Golden Gaming continues to absorb its competitors. Its latest acquisition is Lakes Entertainment, one of the most venerable names in Midwestern gambling. Golden will pay a 37% premium to purchase Lakes at $9.57 a share. While 64% of shareholders will be Lakes ones, the power shift is decisively in Golden’s favor. The latter’s Blake Sartini (right) becomes CEO and chairman of the merged, publicly traded company, Golden Entertainment (and receives 7.8 million shares of stock), while longtime Lakes CEO Lyle Berman moves down to board member and consultant. A similar arrangement will be made for Lakes CFO Tim Cope.
The merger brings Golden’s already-considerable slot inventory to 9,250 one-armed bandits in over 600 locations, virtually all in Nevada. It also puts Golden in the driver’s seat of Maryland‘s Rocky Gap Casino, giving it an East Coast presence for the first time. Golden is projecting $348 million in revenue this year. There’s some addition-by-subtraction in the deal: Golden will divest 10% interests in Horseshoe Cleveland and Horseshoe Cincinnati. It will also unload a pair of horse tracks, one in Ohio and one in Kentucky, for a mere $750,000.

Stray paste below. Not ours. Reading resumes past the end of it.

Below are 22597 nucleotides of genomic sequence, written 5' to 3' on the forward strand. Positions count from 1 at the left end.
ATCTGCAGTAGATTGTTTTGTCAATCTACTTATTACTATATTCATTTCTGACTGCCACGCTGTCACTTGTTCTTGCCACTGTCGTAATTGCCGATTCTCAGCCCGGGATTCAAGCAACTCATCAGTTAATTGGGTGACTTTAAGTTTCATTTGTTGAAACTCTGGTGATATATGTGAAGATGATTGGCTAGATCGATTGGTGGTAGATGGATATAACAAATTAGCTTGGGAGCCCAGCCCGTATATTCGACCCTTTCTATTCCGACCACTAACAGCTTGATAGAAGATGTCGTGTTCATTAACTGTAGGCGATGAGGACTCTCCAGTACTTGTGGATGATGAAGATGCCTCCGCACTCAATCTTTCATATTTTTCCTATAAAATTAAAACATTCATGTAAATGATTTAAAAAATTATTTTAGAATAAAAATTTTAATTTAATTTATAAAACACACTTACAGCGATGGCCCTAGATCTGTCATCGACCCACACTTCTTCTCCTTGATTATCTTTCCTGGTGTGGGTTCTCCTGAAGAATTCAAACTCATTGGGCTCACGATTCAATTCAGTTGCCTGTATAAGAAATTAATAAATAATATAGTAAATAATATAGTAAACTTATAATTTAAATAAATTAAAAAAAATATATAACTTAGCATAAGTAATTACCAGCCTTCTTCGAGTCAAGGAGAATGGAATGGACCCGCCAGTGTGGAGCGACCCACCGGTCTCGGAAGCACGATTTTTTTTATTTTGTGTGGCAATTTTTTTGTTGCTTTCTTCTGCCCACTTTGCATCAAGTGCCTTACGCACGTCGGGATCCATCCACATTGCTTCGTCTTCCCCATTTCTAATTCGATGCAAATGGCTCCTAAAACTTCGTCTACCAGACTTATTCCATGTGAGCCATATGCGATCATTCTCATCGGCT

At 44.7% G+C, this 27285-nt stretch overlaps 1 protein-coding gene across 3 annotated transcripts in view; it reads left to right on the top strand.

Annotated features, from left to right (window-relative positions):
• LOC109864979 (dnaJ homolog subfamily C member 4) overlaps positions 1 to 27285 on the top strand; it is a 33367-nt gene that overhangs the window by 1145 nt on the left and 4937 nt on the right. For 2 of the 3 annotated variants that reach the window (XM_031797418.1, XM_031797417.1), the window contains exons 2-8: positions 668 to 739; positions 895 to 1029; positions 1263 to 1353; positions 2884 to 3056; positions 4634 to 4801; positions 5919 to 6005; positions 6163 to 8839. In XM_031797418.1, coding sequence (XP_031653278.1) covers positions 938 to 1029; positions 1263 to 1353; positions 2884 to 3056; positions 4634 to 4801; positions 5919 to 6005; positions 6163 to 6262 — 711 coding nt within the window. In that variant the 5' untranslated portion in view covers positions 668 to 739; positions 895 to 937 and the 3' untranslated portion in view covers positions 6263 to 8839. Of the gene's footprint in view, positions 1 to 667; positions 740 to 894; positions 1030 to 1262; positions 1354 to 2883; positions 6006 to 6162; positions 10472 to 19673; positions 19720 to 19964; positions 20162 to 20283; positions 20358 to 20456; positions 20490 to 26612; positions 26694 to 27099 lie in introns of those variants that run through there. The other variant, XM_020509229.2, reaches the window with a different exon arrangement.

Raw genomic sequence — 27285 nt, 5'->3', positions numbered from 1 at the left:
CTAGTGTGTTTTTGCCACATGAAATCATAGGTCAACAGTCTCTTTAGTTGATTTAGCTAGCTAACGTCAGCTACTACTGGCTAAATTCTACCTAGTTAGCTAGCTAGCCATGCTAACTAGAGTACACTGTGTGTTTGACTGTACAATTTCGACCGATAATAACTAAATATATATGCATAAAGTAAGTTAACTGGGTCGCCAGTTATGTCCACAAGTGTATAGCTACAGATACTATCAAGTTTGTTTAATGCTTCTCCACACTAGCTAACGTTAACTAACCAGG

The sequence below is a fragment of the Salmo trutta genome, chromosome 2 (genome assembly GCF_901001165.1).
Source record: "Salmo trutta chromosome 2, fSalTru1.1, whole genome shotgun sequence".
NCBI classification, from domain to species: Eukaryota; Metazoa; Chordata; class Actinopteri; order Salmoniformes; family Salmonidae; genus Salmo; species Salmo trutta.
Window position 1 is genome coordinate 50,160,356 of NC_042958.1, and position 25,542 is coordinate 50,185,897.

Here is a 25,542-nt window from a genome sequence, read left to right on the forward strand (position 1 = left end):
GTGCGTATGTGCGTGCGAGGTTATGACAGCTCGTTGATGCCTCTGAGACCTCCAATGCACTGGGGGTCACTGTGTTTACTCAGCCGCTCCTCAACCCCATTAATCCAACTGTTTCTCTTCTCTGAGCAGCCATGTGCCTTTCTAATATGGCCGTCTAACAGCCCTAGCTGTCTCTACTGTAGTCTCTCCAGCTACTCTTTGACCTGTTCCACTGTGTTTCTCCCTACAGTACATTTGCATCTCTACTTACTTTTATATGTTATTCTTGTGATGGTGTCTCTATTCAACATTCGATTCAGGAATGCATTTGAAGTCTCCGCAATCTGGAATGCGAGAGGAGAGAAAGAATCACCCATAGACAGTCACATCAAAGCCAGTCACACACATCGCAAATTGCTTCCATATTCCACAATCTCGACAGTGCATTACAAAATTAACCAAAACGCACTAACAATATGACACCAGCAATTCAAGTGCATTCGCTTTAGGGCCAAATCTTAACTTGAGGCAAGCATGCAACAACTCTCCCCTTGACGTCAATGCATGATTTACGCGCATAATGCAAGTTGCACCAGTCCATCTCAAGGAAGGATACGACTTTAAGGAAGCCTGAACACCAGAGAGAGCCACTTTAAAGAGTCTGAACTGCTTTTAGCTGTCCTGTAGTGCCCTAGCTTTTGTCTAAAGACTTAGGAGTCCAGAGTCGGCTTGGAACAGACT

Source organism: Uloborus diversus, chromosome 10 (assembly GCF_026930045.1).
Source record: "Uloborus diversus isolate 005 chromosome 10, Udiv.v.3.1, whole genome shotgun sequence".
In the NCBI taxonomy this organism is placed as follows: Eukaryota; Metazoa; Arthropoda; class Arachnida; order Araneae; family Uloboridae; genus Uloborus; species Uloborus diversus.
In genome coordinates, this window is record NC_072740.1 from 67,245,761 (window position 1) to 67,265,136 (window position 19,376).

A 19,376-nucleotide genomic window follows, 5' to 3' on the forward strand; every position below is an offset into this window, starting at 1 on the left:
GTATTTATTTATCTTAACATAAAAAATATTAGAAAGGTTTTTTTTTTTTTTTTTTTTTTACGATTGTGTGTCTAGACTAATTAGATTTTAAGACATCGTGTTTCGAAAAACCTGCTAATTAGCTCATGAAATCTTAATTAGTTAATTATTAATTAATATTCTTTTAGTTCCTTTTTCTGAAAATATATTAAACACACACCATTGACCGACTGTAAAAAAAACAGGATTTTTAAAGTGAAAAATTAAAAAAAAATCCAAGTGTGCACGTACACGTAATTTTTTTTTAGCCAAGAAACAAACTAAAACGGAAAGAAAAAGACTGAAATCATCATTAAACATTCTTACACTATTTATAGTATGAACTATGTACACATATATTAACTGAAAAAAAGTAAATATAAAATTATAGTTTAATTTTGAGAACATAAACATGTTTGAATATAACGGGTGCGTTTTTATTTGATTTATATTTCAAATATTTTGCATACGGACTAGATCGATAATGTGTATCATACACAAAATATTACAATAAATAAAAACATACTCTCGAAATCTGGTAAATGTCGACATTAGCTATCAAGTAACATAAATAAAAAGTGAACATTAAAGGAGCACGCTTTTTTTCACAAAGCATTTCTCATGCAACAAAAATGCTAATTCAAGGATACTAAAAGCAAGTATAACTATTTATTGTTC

* Scientific Games is very much in Continued >>
In the battle between Caesars Entertainment and its dissident creditors, the opening route — the choice of venue — may be the decisive one. As noted previously, Caesars wants the case heard in Chicago and not in Wilmington, even though it is a Delaware-incorporated company. Dissidents point out that Delaware is practically in CEO Gary Loveman‘s back yard of Wellesley, Massachusetts. For its part, Caesars has proffered a variety of excuses … Chicago is closer to Las Vegas, there are more Caesars casinos around it, its law firm is headquartered there, etc.
And then there’s this: “Federal courts in Chicago apply a looser standard when deciding whether to release company affiliates, owners or insiders from liability related to a bankruptcy. Such third-party releases are harder Continued >>
Once casinos move to fill a vacuum, it’s difficult to push them back. But that’s what Pennsylvania state Rep. Will Talman (R) is trying to do. He’s proposing a bill to close Keystone State casinos nightly between 2 a.m. and 6 a.m. As justification, he cites existing laws which require non-casino bars to close between those hours. Casino bars can stay open — they just can’t serve alcohol during that period. Considering that, last year, the Legislative Budget & Finance Committee recommended 24-hour liquor sales in Pennsylvania casinos, I’d give the monied interests the upper hand over Talman. The latter is certainly shooting dice with the state budget by suggesting that casinos close down for one-sixth of their operating hours. Ideology would seem to have gotten the upper hand with him over fiscal sense.
* Speaking of ideology, 11th-hour political pressure on Continued >>